The number of Americans signing contracts to buy previously owned homes dropped to the lowest level on record in August as the housing recession deepened.
"The existing homes market is now in free fall," said Ian Shepherdson, chief U.S. economist at High Frequency Economics Ltd., in Valhalla, N.Y. "The downside from here is still substantial."
The National Association of Realtors' index of signed purchase agreements fell 6.5 percent from the previous month, the group said today in Washington. The decline was more than economists anticipated and pushed the measure to the lowest level since the organization began tracking purchases in 2001. The gauge plunged 11 percent in July.
Higher credit costs and lending restrictions after the collapse in subprime mortgages may push the industry downturn well into 2008. Market futures contracts show the Federal Reserve will probably cut rates later this month to avert spillover from the credit squeeze and keep the broader economy expanding.
Compared with a year earlier, pending home sales were down 22 percent. Purchases declined in all four regions of the country, led by a slide of 9.5 percent in the South. The smallest drop was in the West, which notched a fall of 2.7 percent.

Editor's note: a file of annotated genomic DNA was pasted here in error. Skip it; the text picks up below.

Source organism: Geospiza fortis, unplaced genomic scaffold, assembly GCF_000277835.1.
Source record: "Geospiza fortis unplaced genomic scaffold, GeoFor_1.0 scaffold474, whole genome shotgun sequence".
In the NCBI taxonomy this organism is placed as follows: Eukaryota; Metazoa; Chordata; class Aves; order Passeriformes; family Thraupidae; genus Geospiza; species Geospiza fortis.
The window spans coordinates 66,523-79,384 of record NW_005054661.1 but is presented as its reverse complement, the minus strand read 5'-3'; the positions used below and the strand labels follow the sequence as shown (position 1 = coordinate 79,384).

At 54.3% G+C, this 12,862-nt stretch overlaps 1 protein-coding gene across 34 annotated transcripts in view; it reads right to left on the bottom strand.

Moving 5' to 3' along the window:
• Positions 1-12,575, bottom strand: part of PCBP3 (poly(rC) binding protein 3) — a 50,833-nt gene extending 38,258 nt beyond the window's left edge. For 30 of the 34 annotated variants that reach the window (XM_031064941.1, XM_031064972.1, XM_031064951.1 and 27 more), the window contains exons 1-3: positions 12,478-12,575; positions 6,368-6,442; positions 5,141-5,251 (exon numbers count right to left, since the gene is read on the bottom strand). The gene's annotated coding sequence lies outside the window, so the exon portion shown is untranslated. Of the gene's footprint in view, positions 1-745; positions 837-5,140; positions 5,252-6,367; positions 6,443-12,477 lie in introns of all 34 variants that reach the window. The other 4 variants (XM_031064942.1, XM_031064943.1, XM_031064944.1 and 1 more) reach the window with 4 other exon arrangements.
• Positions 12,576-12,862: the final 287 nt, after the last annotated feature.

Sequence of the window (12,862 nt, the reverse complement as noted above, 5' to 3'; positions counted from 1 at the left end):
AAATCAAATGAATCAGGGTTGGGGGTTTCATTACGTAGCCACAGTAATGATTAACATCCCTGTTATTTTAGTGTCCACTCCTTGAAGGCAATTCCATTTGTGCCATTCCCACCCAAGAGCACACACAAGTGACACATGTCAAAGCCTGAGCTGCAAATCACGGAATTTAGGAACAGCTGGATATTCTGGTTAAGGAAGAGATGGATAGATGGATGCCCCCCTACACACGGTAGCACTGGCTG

So far, the Fed's half-point rate cut on Sept. 18 has failed to lower mortgage rates and boost demand. Average 30-year, fixed-rate mortgage rates ended last week at 6.42 percent, compared with an average 6.3 percent the prior week, according to Freddie Mac.
Buyers have been further constrained by the tighter lending standards and the shutdown of mortgage lenders such as American Home Mortgage Investment Corp. in early August that closed off access to credit.
"Fewer contracts were being written because of mortgage- availability issues," said Lawrence Yun, a senior economist at the real estate agents group. "More than 10 percent of sales contracts fell through at the last moment in August, primarily the result of canceled loan commitments" from lenders.